By Briana Vannozzi
Rainbow decals in the shape of a badge on Morristown store windows are sending a serious message offering the LGBTQ community protection from hate crimes.
“If someone from the LGBTQ community has an issue or feels like they’re being harassed or bullied they’ll see these signs on these storefronts and they’ll be able to go in there as a safe haven, 911 will be called and that’s where the training comes in from the police department to make sure that all happens,” said Morristown Mayor Timothy Dougherty.
It’s an offshoot from the Safe Place program developed in Seattle aimed at reducing bias and violence for lesbian, gay, bisexual and transgender individuals, using community collaboration. Morristown is the first New Jersey municipality to sign up.
“The purpose of the program and the understanding of the program is that people sometimes feel intimidated by the police, so this program is reaching out and making available the police through a buffer, so to speak,” said Peter Demnitz, Morristown police chief.
Employees at the Morristown Medical Center tipped Demnitz off to safe place. Once a business signs up, Morristown PD will train employees on victim assistance.
“They’re simply trained when someone comes in and says that they’re a victim, or they’re being harassed or bullied, the staff is trained to call 911 immediately, put the person in a safe place and make them feel comfortable until the police arrive,” he said.
“The whole program is intended to create a buffer between the police and the victim and a law office is somewhere where someone might be more comfortable to come forward with a sensitive topic,” said David Heleniak, partner at O’Donnell McCoy and Heleniak.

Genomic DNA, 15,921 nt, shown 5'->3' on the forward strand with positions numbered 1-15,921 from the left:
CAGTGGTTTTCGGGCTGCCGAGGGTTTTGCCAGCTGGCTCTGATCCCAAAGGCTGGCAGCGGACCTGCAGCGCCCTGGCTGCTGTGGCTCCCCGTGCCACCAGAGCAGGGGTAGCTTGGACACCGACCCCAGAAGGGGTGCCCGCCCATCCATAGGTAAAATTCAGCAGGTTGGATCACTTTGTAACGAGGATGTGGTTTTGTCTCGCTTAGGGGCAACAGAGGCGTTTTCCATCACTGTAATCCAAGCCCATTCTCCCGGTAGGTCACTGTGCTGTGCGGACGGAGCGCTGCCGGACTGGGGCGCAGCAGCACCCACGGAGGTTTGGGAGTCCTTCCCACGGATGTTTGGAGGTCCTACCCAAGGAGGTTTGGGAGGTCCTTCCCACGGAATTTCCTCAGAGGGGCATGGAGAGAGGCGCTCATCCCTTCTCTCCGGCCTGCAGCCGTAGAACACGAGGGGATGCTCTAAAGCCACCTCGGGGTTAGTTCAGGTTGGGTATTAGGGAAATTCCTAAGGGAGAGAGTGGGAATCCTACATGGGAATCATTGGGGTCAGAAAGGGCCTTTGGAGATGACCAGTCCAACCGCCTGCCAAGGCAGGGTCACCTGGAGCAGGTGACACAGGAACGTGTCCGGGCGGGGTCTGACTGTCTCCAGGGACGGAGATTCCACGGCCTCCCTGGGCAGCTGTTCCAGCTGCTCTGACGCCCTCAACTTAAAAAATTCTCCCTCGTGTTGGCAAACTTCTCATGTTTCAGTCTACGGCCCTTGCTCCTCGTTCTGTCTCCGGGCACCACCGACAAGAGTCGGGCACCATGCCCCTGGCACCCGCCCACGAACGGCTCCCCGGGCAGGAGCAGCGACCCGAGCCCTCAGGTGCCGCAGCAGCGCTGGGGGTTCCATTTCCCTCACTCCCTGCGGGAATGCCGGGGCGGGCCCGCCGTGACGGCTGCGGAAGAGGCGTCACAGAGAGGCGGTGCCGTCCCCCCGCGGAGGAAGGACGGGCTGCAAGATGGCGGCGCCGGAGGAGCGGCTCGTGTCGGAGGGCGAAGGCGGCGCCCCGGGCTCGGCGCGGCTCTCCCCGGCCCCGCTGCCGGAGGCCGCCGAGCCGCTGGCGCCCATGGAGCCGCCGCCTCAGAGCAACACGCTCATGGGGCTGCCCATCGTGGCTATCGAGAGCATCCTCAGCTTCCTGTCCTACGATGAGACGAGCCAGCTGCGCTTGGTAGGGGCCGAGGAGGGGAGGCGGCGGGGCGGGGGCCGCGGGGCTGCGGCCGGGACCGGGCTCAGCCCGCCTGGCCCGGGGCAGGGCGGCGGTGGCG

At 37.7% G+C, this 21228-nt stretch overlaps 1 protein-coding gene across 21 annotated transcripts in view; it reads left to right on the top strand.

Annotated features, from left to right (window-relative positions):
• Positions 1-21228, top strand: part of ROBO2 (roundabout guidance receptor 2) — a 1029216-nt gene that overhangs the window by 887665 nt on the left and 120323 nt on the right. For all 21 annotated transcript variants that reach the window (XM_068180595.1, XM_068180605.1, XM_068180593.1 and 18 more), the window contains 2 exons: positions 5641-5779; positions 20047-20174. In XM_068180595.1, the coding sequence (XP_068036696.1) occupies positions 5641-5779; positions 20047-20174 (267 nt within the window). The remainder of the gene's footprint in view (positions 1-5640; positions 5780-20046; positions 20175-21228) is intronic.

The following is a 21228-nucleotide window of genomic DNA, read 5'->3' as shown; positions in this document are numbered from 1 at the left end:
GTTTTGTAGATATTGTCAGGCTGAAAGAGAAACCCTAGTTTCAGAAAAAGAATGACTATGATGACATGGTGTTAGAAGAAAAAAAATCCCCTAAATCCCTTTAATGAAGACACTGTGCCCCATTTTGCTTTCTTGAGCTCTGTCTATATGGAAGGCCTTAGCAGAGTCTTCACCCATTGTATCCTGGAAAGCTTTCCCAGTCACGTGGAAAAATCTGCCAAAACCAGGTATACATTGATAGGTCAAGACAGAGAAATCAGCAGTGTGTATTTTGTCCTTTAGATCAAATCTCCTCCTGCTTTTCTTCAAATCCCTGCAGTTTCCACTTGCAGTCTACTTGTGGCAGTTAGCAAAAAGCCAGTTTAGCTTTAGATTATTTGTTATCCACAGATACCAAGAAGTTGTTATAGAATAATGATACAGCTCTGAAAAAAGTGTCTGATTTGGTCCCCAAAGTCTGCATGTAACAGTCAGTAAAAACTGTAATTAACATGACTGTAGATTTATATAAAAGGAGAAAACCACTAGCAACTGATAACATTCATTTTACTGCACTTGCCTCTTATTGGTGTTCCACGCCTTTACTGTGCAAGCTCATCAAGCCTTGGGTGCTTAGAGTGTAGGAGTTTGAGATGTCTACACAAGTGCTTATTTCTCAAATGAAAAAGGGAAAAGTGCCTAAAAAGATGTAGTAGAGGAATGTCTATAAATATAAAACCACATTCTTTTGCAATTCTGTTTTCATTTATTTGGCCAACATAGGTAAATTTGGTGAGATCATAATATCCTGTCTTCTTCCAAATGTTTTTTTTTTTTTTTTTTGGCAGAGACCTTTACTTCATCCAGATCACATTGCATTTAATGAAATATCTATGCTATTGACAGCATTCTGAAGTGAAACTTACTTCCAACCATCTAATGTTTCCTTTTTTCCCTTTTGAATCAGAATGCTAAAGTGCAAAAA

Incidents of harassment and hate crimes against the LGBT community haven’t been an issue in Morristown. The police chief says this is about setting an example.
“Its a proactive measure, but I feel like it might happen the same way that years ago when we reached out to the domestic violence victims and domestic violence was under reported. I’m hoping that we don’t have any incidents here, but we’ve made it very easy for people to report,” Demnitz said.
“I think it’s wonderful that people should know they have a safe place to go. I mean, everyone deserves, it’s basic human rights that we should all be protected against violence,” said resident Samantha Robinson.
So far 10 businesses are on board, Starbucks was the first. Next up, enlisting the help of Morristown High School students.
“It’s just about protecting all of our community. And as we go forward, obviously with the change in our federal government, some of these issues are more in the forefront, peoples’ civil rights and things of that nature, so this is also part of our community. The LGBTQ community is just as important as anyone else and we protect all equally,” Demnitz said.